Melasma

Also referred to as “mask of pregnancy,” melasma (muh-LAZ-muh) is a brown darkening of facial skin. Melasma likely occurs from a combination of factors, including exposure to sunlight and an increase in the female hormones estrogen and progesterone.

Melasma often affects women who:

  • Have dark skin
  • Take oral contraceptives or hormone therapy
  • Are pregnant

The dark patches usually occur on the cheeks and forehead. Melasma usually fades during winter months in northern latitudes but returns in spring. It also tends to fade after pregnancy or when you stop taking oral contraceptives or hormone therapy.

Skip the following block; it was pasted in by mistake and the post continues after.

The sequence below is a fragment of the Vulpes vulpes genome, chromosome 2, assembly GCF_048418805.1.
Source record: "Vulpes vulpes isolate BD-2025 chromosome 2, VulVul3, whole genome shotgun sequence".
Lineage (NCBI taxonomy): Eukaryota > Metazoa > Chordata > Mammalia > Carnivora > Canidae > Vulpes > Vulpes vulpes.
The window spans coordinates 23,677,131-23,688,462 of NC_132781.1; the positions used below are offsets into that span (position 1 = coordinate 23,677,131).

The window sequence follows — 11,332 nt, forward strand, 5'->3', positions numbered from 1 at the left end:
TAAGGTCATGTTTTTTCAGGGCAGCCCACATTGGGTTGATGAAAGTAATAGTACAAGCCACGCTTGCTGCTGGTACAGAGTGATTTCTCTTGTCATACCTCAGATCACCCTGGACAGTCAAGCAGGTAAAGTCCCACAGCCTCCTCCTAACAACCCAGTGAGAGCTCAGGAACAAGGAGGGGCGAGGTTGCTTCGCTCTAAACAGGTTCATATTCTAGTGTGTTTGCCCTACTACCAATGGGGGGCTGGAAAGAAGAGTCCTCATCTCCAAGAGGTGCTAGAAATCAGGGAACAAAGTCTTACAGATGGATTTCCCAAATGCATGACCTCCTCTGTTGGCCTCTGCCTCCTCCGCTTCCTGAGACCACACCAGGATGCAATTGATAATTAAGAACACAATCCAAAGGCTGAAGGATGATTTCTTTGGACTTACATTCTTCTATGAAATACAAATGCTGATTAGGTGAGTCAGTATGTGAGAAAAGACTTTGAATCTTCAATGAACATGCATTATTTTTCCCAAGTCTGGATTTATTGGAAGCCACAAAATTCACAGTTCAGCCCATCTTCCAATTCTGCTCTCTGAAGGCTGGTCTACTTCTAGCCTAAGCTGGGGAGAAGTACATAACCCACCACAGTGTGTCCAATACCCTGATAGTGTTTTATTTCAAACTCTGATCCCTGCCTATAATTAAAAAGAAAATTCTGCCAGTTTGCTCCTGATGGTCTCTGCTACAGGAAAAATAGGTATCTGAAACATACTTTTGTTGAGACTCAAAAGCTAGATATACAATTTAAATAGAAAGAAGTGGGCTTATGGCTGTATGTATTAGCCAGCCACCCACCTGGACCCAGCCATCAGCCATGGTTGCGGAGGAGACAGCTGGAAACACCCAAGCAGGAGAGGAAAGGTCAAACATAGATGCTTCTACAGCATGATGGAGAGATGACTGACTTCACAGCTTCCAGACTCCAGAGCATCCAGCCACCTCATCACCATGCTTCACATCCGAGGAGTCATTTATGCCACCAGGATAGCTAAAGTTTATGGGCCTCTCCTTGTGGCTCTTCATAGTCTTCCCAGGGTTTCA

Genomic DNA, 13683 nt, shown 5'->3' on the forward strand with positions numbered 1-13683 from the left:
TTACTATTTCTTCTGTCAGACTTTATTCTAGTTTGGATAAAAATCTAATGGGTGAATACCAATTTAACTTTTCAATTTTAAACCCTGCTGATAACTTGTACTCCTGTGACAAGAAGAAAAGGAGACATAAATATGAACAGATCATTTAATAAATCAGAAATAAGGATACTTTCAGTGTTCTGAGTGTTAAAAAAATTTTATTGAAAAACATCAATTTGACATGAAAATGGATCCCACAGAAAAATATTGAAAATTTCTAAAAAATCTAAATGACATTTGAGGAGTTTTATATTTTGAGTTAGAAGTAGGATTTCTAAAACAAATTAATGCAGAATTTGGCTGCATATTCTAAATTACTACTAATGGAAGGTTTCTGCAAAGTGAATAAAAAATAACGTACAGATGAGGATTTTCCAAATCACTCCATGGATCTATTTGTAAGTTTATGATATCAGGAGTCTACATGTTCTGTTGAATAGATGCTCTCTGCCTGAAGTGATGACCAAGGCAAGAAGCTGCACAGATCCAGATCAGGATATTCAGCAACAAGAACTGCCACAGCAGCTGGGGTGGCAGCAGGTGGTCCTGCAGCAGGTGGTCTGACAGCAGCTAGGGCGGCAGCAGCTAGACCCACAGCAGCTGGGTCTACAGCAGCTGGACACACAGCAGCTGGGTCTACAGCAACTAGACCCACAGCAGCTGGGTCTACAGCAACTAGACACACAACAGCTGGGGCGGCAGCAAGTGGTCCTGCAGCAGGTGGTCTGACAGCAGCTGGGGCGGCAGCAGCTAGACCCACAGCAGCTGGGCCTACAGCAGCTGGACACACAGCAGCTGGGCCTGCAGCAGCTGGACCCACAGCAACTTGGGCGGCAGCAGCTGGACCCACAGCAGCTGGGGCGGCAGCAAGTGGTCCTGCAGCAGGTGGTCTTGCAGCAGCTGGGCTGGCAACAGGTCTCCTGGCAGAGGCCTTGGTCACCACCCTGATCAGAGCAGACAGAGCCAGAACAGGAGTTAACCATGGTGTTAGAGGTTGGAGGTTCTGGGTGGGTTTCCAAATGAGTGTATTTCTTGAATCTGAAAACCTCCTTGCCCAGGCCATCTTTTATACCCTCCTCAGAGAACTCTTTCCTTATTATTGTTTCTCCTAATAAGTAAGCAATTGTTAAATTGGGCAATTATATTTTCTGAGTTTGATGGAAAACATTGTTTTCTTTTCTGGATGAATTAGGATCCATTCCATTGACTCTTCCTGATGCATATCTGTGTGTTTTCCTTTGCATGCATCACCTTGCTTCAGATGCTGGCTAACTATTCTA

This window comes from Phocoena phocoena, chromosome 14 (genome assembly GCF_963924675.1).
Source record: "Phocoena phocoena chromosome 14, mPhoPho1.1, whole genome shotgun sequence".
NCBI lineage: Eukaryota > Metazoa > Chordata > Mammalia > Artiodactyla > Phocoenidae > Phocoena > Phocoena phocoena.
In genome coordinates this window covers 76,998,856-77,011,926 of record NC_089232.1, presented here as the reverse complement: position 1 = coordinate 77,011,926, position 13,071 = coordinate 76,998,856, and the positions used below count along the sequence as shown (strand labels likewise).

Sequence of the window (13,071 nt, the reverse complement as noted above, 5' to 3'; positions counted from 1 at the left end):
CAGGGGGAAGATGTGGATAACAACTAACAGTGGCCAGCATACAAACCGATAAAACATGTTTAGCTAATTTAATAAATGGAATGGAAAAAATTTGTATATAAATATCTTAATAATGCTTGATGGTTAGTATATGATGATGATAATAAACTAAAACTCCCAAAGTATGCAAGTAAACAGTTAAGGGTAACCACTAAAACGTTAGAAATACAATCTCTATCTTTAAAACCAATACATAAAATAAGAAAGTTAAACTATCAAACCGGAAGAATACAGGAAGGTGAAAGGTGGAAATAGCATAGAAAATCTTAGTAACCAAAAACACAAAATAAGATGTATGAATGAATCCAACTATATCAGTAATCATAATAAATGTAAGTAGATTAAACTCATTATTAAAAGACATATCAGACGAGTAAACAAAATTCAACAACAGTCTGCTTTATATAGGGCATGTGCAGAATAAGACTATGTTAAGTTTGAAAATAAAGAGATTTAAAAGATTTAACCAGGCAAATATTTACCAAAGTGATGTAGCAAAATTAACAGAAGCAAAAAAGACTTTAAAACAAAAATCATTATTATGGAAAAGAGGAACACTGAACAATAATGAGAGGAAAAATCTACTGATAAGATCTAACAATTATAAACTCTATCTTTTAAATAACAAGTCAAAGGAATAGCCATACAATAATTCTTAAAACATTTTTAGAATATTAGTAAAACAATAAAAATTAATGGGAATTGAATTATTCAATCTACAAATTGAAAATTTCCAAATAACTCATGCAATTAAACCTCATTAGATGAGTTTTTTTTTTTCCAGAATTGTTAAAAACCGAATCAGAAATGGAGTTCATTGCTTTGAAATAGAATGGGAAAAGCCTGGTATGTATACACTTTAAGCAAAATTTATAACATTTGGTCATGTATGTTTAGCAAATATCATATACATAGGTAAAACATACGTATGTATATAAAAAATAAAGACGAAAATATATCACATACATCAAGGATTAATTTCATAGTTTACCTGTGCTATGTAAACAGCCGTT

Lentigo maligna

Lentigo maligna is a type of growth that develops in areas of long-term sun exposure, such as your face, hands or legs. Lentigo maligna starts as a dark flat spot that slowly darkens and enlarges. Eventually the spot may develop into a melanoma, a type of skin cancer that begins in the top layer of skin and then invades the underlying skin layer. See your doctor if you notice a:

  • New skin growth
  • Bothersome change in your skin
  • Change in the appearance or texture of a mole
  • Sore that doesn’t heal or a bruise that fades and returns

Photoprotection. Vitamin C limits the damage induced by ultraviolet (UV) light exposure. Vitamin C is not a “sunscreen” because it does not absorb light in the UVA or UVB spectrum. Rather, the antioxidant activity of vitamin C protects against UV-induced damage caused by free radicals.